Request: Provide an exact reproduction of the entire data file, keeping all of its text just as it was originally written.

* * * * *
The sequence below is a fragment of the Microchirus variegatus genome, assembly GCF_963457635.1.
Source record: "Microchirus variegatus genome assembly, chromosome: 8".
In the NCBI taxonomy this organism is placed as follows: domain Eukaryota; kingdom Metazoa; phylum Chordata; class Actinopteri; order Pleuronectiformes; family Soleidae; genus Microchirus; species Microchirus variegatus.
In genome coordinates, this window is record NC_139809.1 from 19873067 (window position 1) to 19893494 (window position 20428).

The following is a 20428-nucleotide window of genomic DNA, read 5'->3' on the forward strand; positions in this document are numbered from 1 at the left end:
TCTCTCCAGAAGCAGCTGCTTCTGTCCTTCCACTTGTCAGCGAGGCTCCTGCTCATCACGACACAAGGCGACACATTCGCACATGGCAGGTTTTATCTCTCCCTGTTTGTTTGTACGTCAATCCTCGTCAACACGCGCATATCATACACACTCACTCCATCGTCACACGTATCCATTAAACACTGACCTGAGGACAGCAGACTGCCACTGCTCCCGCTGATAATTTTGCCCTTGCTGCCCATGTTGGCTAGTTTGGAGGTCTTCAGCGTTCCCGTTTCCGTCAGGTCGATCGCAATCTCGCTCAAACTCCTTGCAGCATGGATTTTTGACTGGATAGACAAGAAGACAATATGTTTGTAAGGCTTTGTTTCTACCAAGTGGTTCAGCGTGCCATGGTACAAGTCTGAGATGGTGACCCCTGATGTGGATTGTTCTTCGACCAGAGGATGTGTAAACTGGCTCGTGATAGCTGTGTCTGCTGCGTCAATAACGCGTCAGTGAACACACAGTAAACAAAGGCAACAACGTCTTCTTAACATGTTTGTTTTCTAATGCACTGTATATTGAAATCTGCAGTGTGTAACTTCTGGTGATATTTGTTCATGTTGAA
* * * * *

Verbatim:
The sequence below is a fragment of the Microchirus variegatus genome, assembly GCF_963457635.1.
Source record: "Microchirus variegatus genome assembly, chromosome: 8".
In the NCBI taxonomy this organism is placed as follows: domain Eukaryota; kingdom Metazoa; phylum Chordata; class Actinopteri; order Pleuronectiformes; family Soleidae; genus Microchirus; species Microchirus variegatus.
In genome coordinates, this window is record NC_139809.1 from 19873067 (window position 1) to 19893494 (window position 20428).

The following is a 20428-nucleotide window of genomic DNA, read 5'->3' on the forward strand; positions in this document are numbered from 1 at the left end:
TCTCTCCAGAAGCAGCTGCTTCTGTCCTTCCACTTGTCAGCGAGGCTCCTGCTCATCACGACACAAGGCGACACATTCGCACATGGCAGGTTTTATCTCTCCCTGTTTGTTTGTACGTCAATCCTCGTCAACACGCGCATATCATACACACTCACTCCATCGTCACACGTATCCATTAAACACTGACCTGAGGACAGCAGACTGCCACTGCTCCCGCTGATAATTTTGCCCTTGCTGCCCATGTTGGCTAGTTTGGAGGTCTTCAGCGTTCCCGTTTCCGTCAGGTCGATCGCAATCTCGCTCAAACTCCTTGCAGCATGGATTTTTGACTGGATAGACAAGAAGACAATATGTTTGTAAGGCTTTGTTTCTACCAAGTGGTTCAGCGTGCCATGGTACAAGTCTGAGATGGTGACCCCTGATGTGGATTGTTCTTCGACCAGAGGATGTGTAAACTGGCTCGTGATAGCTGTGTCTGCTGCGTCAATAACGCGTCAGTGAACACACAGTAAACAAAGGCAACAACGTCTTCTTAACATGTTTGTTTTCTAATGCACTGTATATTGAAATCTGCAGTGTGTAACTTCTGGTGATATTTGTTCATGTTGAA